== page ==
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Look at benefits in choice of long-term care policies

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If you are like many Americans, you are concerned about what to do if you can no longer live independently or become ill. While few people look forward to living in a nursing home, the average number of Americans who now reside in these and other long-term care facilities continues to rise.

Long-term care, and other topics facing older Americans, was the focus of a recent national video teleconference, "Estate & Financial Planning for the Retired," cosponsored by the American Society of Certified Life Underwriters and Chartered Financial Consultants, and the International Association for Financial Planning.

To protect oneself from financial ruin and receive the highest quality of care, Neal A. Slafsky, CLU, ChFC, of Seitlin & Co., in Ft. Lauderdale, Fla., suggests purchasing long-term care insurance. He also advises consumers to "start saving early and often" for their future long-term care needs.

"Nobody wants to go to a nursing home," Slafsky said, "however, more and more older Americans, who are unable to care for themselves, are going into these long-term care facilities where they stay up to five years." In 1995, 7.6 million women and 2.3 million men lived in these facilities, according to the U.S. Census Bureau.

For years, consumers have assumed incorrectly that Medicare would take care of them and their families when they needed long-term care, Slafsky said.

Medicare, a government health care program provided to citizens over the age of 65, is not based on financial need. Medicare does not provide for long-term care and relates primarily to hospital costs and physicians' fees.

Another program, Medicaid, a federally funded, state-administered program for the financially indigent, is not a solution for most people. To qualify for Medicaid, you must have less than $2,000 of "available resources" or "be categorically needy," which means you are eligible for Supplemental Security Income, Slafsky said.

With more than 120 insurance companies now offering long-term care insurance policies, it is important to consult with a professional insurance agent or financial adviser to determine the best policy for your needs.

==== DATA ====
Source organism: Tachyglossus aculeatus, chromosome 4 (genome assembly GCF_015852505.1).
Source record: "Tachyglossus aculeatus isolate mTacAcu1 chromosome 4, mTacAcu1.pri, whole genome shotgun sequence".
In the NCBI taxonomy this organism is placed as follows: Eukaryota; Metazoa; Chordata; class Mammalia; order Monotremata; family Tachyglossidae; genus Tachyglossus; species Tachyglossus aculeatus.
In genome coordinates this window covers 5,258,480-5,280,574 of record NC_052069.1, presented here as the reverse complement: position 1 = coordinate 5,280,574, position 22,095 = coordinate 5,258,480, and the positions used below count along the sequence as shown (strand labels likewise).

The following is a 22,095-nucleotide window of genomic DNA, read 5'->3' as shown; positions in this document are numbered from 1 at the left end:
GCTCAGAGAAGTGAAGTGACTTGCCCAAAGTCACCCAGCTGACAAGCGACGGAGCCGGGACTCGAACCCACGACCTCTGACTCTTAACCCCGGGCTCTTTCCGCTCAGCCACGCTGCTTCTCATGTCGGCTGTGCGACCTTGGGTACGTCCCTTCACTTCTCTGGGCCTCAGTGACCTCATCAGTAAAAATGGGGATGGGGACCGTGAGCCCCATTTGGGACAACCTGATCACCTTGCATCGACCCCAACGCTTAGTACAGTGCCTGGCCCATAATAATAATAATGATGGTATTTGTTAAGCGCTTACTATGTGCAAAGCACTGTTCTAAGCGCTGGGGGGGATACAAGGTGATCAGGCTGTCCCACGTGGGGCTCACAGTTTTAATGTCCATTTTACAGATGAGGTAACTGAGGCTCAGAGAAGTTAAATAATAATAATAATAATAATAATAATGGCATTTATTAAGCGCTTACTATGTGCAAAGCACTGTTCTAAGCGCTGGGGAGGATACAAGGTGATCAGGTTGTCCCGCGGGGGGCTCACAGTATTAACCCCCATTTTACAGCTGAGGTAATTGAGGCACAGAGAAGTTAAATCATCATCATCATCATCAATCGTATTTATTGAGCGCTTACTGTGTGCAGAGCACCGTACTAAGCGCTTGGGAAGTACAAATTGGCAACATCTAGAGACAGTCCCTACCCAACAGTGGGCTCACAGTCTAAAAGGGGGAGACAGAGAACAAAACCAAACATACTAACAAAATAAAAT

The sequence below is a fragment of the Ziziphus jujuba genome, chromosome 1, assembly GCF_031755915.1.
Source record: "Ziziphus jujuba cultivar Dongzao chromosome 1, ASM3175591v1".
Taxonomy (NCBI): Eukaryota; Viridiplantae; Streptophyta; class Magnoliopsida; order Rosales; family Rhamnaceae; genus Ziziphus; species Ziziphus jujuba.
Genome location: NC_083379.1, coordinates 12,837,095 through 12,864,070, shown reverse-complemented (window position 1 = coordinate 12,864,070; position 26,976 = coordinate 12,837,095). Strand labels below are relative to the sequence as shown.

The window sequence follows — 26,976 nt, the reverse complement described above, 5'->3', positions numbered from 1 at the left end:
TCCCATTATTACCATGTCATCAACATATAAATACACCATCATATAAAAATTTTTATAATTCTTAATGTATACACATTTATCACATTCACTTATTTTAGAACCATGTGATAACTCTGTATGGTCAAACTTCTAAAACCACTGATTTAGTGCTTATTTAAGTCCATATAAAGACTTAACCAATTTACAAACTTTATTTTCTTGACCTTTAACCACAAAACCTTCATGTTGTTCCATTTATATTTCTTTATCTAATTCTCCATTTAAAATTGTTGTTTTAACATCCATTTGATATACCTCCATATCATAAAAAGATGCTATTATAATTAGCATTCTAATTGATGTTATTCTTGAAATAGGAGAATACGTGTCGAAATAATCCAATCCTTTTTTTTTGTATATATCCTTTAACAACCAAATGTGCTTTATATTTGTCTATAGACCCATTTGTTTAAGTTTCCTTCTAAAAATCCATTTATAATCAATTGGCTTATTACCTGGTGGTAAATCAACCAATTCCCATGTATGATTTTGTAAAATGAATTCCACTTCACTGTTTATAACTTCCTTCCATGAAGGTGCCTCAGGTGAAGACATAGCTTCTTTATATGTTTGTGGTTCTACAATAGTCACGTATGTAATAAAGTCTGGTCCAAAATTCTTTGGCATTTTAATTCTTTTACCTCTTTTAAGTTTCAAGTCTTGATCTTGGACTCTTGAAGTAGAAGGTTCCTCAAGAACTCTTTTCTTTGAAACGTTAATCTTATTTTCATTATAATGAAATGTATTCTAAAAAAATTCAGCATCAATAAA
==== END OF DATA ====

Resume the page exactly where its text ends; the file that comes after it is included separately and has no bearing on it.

Consider the various types of long-term care coverage:

?Home care only: Provides for skilled, intermediate and custodial care in the home, but does not meet the standards of a tax-qualified, long-term care policy.

?Comprehensive long-term care coverage: Provides for care in the nursing home, assisted living facility or in the home, and may qualify for tax benefits.

?Deposit-based long-term care insurance: Provides for care in the nursing home, assisted living facility or at home. Death benefits are paid if no care is ever needed. This is a single-premium insurance policy.

When it comes to selecting long-term care benefit payments, there are many options to consider that may affect your premium payment:

?Maximum daily benefit: Ranges from around $50 to $200 per day to cover the cost of care in a facility or at home.

?Benefit period: Ranges from two years to a lifetime benefit.

?Elimination period: When payments start is determined by the number of days you are willing to pay for care out of your own savings and/or investments 0, 30 or 90 days are typical elimination periods.

?5 percent inflation adjustment: this option applies to the maximum daily benefit, which increases the dollar value of your benefit by 5 percent each policy year to keep up with the rising costs of long-term care.

Slafsky recommended that consumers look for a stand-alone long-term care insurance policy that:

?is tax-qualified

?provides at least $130 per day of benefits

?offers 5 percent inflation protection

?has at least a 5-year benefit period

?covers Alzheimer's disease.

Home care policies are frequently not adequate, Slafsky said, because this type of long-term care policy does not protect against the full range of long-term care risks.

He recommended that consumers consult their insurance agents to find out what could be done now to provide for future long-term care needs.

(The preceding article was provided by the American Society of Chartered Life Underwriters & Chartered Financial Consultants.)

INSET CAPTION:

Consumers have assumed incorrectly that Medicare would take care of them and their families when they needed long-term care.[[In-content Ad]]

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